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Whiplash Injury Mild, But Frequent

But Some Experts Say Whiplash More Likely To Lead to Disability

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Agreed, says Richard A. Rubenstein, MD, board-certified neurologist who has participated in more than 200 depositions -- many of them lawsuits over whiplash injuries.

"The recovery profile of acute whiplash injury is indeed equivalent to an ankle sprain and like it, in the majority of cases, the pain improves and resolves over days, weeks, or months," he tells WebMD. "Saying that pain is mild and that 90% of cases heal within one year creates the impression that persistent symptoms that don't heal are part of chronic whiplash syndrome, and Kasch studied only acute injuries. And the consensus of the neurologic community is that this chronic syndrome falls into completely different diagnostic criteria."

That distinction may help explain why whiplash injuries sometimes wind up in court, while sprained ankles don't. Those cases often involve these more severe chronic cases -- and hence, the popular opinion that whiplash is a more serious condition.

But another expert is critical of the finding, and cites larger, long-term studies that find whiplash often does cause lasting debilitation -- beyond what could be evaluated in a one-year trial like Kasch's.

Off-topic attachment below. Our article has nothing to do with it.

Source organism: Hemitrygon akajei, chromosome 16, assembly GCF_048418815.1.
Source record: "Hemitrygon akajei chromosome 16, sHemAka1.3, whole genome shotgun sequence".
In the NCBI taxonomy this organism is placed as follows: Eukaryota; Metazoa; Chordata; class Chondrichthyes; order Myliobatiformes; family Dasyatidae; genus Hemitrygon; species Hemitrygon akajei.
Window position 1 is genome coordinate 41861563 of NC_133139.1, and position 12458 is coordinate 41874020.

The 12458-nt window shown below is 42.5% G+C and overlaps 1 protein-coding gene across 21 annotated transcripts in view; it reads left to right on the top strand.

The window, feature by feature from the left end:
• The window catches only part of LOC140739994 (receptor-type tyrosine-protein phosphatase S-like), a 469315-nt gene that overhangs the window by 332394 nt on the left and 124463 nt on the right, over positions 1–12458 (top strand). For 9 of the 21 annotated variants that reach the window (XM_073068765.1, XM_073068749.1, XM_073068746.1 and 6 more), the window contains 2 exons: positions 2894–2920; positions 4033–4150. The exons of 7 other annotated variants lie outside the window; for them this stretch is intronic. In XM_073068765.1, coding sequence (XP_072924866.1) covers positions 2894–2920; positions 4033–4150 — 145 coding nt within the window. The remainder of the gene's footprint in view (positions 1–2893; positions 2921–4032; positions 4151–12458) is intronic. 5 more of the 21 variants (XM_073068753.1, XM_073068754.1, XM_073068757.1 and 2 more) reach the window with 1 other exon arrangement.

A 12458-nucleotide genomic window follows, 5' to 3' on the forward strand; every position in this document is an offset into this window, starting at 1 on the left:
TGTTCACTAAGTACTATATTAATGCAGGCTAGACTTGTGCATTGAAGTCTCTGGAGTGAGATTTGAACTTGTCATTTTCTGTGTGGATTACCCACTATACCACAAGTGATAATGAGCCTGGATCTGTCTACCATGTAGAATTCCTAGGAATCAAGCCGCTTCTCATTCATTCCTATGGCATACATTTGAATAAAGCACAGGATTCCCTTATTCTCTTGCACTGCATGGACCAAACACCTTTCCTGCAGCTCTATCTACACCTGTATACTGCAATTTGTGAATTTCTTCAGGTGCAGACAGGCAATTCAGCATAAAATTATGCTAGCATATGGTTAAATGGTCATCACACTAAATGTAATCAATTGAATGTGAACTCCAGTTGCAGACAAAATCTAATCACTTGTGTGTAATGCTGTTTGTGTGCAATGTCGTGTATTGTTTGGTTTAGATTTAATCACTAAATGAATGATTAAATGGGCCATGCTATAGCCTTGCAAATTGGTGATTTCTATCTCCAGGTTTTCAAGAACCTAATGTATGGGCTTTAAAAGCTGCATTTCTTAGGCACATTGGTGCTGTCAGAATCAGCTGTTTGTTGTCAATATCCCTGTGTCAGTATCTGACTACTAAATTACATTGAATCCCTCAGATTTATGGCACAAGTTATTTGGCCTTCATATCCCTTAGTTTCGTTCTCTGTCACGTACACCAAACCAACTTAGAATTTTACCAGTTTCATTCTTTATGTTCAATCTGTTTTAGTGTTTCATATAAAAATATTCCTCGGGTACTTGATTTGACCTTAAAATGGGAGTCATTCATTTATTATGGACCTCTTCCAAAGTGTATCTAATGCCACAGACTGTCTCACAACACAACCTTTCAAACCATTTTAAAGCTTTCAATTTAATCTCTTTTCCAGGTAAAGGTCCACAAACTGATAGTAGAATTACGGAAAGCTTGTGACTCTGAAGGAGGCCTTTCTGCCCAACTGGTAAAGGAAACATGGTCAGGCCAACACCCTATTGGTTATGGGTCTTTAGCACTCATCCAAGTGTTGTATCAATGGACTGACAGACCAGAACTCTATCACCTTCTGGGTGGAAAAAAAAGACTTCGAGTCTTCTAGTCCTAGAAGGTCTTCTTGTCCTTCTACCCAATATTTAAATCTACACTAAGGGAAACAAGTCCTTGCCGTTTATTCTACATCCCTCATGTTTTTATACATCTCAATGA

"The problem with this study and others like it is that when you look at whiplash patients, it's important to look at the type of patient being evaluated," says Christopher J. Centeno, MD, editor-in-chief of the Journal of Whiplash and Related Disorder. "This study looked at acute injuries, but a better study would be to study patients with chronic whiplash and those with chronic ankle injuries. If that was done, I think you'd see a real distinction in the length and severity of pain."

Cenento, who is board-certified in physical medicine and rehabilitation and is hosting the nation's first international symposium on whiplash injuries later this year, cites a Swedish study published last summer that tracked disability rates among those treated for whiplash in an emergency room with those treated at the same facility for other conditions. Some 17 years after the initial injury, the whiplash patients were six times more likely to have long-term disability than those treated for other emergencies.

And another Swedish study examining future health complaints among rear-ended car accident victims found that those with whiplash injuries were nearly four times as likely to have continued pain seven years later compared with those who sustained other types of injuries in similar accidents, but no trauma to their necks.

Both of these findings may suggest that initial treatment may play a key role in avoiding long-term problems.

"More practitioners understand how to treat whiplash with pain intervention techniques than they used to, but unfortunately, many don't, which can lead to future problems," Centeno tells WebMD. "The take-home message is that you really need to find people who know how to treat this injury."

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